Convinced there had to be another way to reach overdose victims, Chief Livingood consulted The Hub, a collection of local representatives from healthcare organizations, behavioral health, social work and faith-based organizations.
Chief Livingood calls on the Hub for what he describes as creative solutions for when the law just doesn’t have any answers or real power.
The Hub is a place where police problems meet community solutions
At one time, such cases simply slipped through the cracks.
Now Livingood was adding opioid overdose survivors to the Hub’s agenda.
Instead, Harris went out and purchased more of same drug from the same dealer later that very day.
“I couldn’t believe I was doing it,” Harris said. “I felt like a spectator in my own life. I didn’t have control.”
No, Narcan is not enough. Chief Livingood is convinced of this now.
Far too many addicts like Harris are falling into what is perhaps the biggest loophole in the battle against the opioid epidemic. That is the gaping hole in the system that allows just-revived overdose victims to get up and simply walk away after Narcan saves their lives.
Chief Livingood took this nagging problem to a group of community organizations and stakeholders he calls “The Hub.”
Together, they have come up with a solution that just might save addicts’ souls, as well as their lives.
When he brings a case before The Hub, Chief Livingood first discusses it without disclosing the subject’s name nor any identifying information. He simply outlines the issues involved, then polls Hub members to see if any of their organizations are capable of assisting.
If one is, Livingood provides the subject’s contact information so the interested organization can then reach out and offer assistance or services. All Hub members must sign confidentiality and non-disclosure agreements, barring them from sharing details about the cases.
These days, thanks to the Hub, many of the overdose victims revived by Abington police aren’t just left with a business card containing their treatment options. Overdose survivors are receiving personal phone calls or knocks at their doors with offers of immediate assistance.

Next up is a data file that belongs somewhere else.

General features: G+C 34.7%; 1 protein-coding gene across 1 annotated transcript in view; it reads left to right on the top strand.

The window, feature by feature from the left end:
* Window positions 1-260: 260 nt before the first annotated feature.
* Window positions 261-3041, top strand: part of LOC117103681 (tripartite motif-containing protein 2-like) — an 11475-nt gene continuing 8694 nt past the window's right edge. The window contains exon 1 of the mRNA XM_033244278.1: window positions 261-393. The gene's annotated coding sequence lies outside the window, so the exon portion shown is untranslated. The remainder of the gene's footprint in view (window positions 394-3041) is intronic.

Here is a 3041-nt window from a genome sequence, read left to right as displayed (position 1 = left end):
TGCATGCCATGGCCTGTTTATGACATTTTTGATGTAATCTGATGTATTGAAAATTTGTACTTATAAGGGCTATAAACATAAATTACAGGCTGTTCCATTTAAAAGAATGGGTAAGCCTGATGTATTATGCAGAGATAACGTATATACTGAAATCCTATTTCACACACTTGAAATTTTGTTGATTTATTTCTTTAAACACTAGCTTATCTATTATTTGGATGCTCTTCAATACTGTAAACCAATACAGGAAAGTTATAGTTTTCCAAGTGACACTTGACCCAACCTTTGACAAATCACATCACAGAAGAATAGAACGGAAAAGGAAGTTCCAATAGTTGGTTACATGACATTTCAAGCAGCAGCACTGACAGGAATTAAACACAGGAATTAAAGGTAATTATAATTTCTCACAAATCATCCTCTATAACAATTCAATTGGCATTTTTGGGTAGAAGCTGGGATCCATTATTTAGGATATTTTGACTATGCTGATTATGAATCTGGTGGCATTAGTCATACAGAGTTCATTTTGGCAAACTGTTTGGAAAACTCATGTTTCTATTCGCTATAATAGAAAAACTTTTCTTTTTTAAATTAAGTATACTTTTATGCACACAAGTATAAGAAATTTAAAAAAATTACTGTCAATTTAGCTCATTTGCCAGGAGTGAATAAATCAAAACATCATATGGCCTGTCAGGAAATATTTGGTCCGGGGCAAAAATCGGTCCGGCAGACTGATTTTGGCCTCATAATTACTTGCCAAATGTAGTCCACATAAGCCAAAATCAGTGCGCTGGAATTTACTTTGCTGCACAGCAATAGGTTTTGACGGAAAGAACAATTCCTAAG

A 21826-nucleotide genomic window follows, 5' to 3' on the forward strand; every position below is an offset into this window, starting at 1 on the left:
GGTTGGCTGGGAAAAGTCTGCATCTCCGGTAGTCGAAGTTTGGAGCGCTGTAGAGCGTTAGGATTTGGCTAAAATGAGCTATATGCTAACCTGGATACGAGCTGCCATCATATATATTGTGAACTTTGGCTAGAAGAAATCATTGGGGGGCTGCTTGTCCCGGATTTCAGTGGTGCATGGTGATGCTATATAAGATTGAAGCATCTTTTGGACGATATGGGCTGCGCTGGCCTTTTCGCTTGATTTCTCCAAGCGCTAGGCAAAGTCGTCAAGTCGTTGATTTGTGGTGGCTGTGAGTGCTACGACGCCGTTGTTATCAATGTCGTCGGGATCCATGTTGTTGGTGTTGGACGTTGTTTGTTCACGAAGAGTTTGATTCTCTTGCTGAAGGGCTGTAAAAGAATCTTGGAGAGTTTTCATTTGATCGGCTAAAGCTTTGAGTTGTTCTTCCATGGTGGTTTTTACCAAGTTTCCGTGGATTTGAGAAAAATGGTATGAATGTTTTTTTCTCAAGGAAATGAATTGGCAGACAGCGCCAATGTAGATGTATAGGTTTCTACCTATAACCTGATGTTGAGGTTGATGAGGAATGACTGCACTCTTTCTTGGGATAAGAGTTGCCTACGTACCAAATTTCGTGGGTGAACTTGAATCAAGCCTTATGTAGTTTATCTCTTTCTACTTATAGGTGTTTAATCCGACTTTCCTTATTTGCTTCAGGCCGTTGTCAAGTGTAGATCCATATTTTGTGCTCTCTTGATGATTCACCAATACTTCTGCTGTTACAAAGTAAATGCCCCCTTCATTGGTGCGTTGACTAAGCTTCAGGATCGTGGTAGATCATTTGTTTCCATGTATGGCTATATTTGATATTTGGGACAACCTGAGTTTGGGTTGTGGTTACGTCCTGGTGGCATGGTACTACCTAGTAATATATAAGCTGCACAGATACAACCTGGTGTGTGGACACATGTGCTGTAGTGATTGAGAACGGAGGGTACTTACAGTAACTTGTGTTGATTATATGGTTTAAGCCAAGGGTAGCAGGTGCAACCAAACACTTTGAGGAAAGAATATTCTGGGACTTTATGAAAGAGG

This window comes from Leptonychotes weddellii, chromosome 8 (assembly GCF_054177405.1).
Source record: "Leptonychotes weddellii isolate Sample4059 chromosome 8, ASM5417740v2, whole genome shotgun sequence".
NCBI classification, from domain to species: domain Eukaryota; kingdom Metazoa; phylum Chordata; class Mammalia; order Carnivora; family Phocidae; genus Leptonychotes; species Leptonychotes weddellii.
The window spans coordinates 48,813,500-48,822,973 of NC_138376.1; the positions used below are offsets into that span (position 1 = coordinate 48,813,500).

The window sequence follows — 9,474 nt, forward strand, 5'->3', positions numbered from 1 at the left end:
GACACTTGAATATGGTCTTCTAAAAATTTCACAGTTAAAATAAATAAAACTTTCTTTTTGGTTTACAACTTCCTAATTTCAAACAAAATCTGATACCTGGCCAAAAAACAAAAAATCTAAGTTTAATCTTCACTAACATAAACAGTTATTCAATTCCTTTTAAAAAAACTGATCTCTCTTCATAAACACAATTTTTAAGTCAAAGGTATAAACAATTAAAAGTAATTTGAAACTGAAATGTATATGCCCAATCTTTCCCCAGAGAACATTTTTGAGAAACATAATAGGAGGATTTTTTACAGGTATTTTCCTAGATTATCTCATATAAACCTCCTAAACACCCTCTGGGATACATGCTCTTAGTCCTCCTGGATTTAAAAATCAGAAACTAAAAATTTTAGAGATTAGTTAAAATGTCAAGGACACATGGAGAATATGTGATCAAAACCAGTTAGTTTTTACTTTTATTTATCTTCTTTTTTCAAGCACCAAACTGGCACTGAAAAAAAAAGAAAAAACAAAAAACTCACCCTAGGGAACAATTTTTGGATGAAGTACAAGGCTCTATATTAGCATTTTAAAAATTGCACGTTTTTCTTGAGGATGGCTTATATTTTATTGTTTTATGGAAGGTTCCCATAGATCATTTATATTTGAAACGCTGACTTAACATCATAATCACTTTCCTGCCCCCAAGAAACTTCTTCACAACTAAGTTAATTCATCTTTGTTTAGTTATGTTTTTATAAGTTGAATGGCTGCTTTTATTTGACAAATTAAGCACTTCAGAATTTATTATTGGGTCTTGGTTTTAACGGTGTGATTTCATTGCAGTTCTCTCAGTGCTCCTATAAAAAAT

It’s the warm hand-off done better because it’s offered at the victim’s convenience, not in the immediate aftermath of a Narcan revival or according to hospital business hours.
“It's a social services model, not a police model,” Livingood said of the Hub.
“We bring our problems and see if they can help us,” he said. “We don't have a solution. But we're trying to get to the people that can't help themselves.”
These days, opioid overdose survivors are at the top of the list.
“It's just one more attempt to lead the horse to water, when it comes to the overdose victims,” Livingood added. “You got to keep trying. It just makes so much sense. I think it's a model that's going to be copied in other places.”
This is how a 45-year law enforcement veteran adapts when residents’ lives are at stake.
“You try everything,” he said.
Steven Harris knows the only reason he’s alive today is because Montgomery County – his community – didn’t give up on him.
Not the 911 operators who took every one of the desperate calls when he overdosed seven times. Not the EMS or the police who administered the Narcan that brought him back. Not the treatment specialists who ultimately connected him with the medically-assisted treatment option of daily methadone maintenance.
“I’m so grateful to be alive and to feel alive,” said Harris, 48, who’s been clean seven months. “I’m not ashamed because I’m a survivor. The compulsion is over.”
This is why Harris came to the county press conference, where the announcement that 111 people have died instead of last year’s 116 is considered good news during these still-grim days.
“I just want to say ‘thank you’ to you all today,” Harris told the gathering of top county officials who’ve made saving lives their No. 1 priority.
“Not that any of you know me, but you loved me when I couldn’t love myself,” Harris said. “It’s just a tragedy to see young people lost every single day. But there is still hope for the hopeless. I was hopeless -- and helpless. But it’s not a lost cause. It is a worthwhile cause.”
Of that, Harris is living proof.
In a resource-rich county that has thrown nearly everything it can at the opioid crisis, one recovering addict’s stirring words underscore the return on this investment better than the practiced rhetoric of 50 politicians.
The moving math is nothing less than lives saved and addicted souls redeemed.
“You can’t go to treatment if you are not alive,” Commission Chairwoman Arkoosh pointed out. “The effort here has been enormous, integrated and comprehensive. But it works. And we’re seeing results. That’s the message.”